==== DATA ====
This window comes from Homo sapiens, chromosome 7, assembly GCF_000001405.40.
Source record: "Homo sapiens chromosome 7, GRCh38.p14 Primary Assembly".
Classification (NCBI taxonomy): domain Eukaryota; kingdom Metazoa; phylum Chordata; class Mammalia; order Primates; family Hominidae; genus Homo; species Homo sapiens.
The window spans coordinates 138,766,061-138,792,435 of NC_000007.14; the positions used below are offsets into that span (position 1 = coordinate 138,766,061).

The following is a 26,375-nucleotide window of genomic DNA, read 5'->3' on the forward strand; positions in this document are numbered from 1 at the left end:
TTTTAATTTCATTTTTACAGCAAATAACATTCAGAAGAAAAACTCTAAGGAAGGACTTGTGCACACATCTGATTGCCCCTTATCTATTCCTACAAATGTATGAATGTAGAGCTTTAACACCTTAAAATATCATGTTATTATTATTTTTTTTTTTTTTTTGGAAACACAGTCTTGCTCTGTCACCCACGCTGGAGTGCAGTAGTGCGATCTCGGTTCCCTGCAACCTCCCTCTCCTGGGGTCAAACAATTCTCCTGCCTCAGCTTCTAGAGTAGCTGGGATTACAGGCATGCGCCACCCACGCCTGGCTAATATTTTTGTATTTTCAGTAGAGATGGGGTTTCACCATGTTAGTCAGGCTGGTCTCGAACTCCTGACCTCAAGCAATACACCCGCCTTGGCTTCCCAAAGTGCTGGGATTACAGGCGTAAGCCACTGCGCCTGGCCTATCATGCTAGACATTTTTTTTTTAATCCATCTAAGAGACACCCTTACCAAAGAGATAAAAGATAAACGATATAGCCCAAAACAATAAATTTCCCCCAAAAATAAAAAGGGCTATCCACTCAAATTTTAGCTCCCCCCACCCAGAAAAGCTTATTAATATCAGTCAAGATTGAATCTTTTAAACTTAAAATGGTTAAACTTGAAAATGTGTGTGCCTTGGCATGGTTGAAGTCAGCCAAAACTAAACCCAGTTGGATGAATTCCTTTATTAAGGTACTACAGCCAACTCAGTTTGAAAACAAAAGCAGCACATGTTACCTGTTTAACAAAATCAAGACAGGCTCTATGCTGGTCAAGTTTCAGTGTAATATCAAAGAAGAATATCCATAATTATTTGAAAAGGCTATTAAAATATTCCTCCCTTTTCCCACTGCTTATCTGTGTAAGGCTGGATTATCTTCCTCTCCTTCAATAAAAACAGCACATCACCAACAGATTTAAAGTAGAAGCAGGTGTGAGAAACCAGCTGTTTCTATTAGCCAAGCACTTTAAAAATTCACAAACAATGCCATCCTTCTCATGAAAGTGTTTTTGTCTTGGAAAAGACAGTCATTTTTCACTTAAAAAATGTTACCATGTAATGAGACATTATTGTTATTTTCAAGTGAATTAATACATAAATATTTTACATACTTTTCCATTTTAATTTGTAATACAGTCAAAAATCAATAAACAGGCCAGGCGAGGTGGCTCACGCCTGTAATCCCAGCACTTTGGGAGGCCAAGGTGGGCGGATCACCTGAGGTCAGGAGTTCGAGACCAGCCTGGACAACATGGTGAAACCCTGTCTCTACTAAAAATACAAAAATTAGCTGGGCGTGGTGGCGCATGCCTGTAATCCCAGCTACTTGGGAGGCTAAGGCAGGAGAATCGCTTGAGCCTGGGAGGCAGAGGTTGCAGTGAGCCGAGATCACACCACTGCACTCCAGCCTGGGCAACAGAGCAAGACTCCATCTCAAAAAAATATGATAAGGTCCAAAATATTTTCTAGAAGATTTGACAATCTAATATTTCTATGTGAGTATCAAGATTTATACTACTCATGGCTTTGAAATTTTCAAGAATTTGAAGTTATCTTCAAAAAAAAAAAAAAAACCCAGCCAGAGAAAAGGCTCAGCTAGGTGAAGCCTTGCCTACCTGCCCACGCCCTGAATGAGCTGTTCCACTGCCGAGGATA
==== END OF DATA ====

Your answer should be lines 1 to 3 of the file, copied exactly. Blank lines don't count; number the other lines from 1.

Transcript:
This window comes from Homo sapiens, chromosome 7, assembly GCF_000001405.40.
Source record: "Homo sapiens chromosome 7, GRCh38.p14 Primary Assembly".
Classification (NCBI taxonomy): domain Eukaryota; kingdom Metazoa; phylum Chordata; class Mammalia; order Primates; family Hominidae; genus Homo; species Homo sapiens.